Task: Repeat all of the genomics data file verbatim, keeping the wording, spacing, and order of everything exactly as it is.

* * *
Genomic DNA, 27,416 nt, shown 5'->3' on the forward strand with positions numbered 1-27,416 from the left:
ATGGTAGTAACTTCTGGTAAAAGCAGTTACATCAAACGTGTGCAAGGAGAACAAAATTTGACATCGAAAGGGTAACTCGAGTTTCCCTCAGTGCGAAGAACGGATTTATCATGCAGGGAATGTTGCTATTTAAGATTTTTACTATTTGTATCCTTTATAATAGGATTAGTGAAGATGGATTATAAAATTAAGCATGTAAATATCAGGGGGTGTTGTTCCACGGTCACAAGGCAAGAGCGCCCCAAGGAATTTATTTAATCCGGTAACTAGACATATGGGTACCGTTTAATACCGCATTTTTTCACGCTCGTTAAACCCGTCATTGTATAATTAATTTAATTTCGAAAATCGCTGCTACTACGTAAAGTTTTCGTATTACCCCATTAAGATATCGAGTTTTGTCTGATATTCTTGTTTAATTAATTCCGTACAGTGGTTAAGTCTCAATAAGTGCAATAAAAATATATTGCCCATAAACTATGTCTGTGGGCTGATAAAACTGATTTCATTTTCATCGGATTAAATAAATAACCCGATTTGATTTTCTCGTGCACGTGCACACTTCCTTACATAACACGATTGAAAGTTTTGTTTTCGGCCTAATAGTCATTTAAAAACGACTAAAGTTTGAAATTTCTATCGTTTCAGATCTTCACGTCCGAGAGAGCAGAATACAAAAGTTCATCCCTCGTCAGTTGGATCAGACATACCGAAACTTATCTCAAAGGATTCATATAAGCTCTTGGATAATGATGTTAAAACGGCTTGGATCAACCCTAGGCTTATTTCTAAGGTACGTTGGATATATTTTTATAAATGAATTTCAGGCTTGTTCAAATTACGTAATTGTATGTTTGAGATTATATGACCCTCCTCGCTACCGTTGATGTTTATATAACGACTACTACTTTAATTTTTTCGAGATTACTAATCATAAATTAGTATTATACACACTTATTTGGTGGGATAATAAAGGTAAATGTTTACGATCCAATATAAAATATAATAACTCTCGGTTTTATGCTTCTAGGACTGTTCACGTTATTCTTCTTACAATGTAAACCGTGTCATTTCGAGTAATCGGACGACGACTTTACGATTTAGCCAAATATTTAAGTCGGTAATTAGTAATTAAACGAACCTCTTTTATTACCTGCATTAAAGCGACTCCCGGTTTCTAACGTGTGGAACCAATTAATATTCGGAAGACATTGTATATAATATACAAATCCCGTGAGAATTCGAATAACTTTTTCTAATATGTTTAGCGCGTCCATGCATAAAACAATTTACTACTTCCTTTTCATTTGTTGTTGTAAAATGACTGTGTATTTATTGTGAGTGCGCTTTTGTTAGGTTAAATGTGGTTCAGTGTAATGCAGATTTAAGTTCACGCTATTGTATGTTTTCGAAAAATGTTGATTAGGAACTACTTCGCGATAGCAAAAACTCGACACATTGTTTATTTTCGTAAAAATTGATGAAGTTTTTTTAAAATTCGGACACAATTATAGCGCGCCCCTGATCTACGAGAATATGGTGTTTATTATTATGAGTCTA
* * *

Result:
Genomic DNA, 27,416 nt, shown 5'->3' on the forward strand with positions numbered 1-27,416 from the left:
ATGGTAGTAACTTCTGGTAAAAGCAGTTACATCAAACGTGTGCAAGGAGAACAAAATTTGACATCGAAAGGGTAACTCGAGTTTCCCTCAGTGCGAAGAACGGATTTATCATGCAGGGAATGTTGCTATTTAAGATTTTTACTATTTGTATCCTTTATAATAGGATTAGTGAAGATGGATTATAAAATTAAGCATGTAAATATCAGGGGGTGTTGTTCCACGGTCACAAGGCAAGAGCGCCCCAAGGAATTTATTTAATCCGGTAACTAGACATATGGGTACCGTTTAATACCGCATTTTTTCACGCTCGTTAAACCCGTCATTGTATAATTAATTTAATTTCGAAAATCGCTGCTACTACGTAAAGTTTTCGTATTACCCCATTAAGATATCGAGTTTTGTCTGATATTCTTGTTTAATTAATTCCGTACAGTGGTTAAGTCTCAATAAGTGCAATAAAAATATATTGCCCATAAACTATGTCTGTGGGCTGATAAAACTGATTTCATTTTCATCGGATTAAATAAATAACCCGATTTGATTTTCTCGTGCACGTGCACACTTCCTTACATAACACGATTGAAAGTTTTGTTTTCGGCCTAATAGTCATTTAAAAACGACTAAAGTTTGAAATTTCTATCGTTTCAGATCTTCACGTCCGAGAGAGCAGAATACAAAAGTTCATCCCTCGTCAGTTGGATCAGACATACCGAAACTTATCTCAAAGGATTCATATAAGCTCTTGGATAATGATGTTAAAACGGCTTGGATCAACCCTAGGCTTATTTCTAAGGTACGTTGGATATATTTTTATAAATGAATTTCAGGCTTGTTCAAATTACGTAATTGTATGTTTGAGATTATATGACCCTCCTCGCTACCGTTGATGTTTATATAACGACTACTACTTTAATTTTTTCGAGATTACTAATCATAAATTAGTATTATACACACTTATTTGGTGGGATAATAAAGGTAAATGTTTACGATCCAATATAAAATATAATAACTCTCGGTTTTATGCTTCTAGGACTGTTCACGTTATTCTTCTTACAATGTAAACCGTGTCATTTCGAGTAATCGGACGACGACTTTACGATTTAGCCAAATATTTAAGTCGGTAATTAGTAATTAAACGAACCTCTTTTATTACCTGCATTAAAGCGACTCCCGGTTTCTAACGTGTGGAACCAATTAATATTCGGAAGACATTGTATATAATATACAAATCCCGTGAGAATTCGAATAACTTTTTCTAATATGTTTAGCGCGTCCATGCATAAAACAATTTACTACTTCCTTTTCATTTGTTGTTGTAAAATGACTGTGTATTTATTGTGAGTGCGCTTTTGTTAGGTTAAATGTGGTTCAGTGTAATGCAGATTTAAGTTCACGCTATTGTATGTTTTCGAAAAATGTTGATTAGGAACTACTTCGCGATAGCAAAAACTCGACACATTGTTTATTTTCGTAAAAATTGATGAAGTTTTTTTAAAATTCGGACACAATTATAGCGCGCCCCTGATCTACGAGAATATGGTGTTTATTATTATGAGTCTA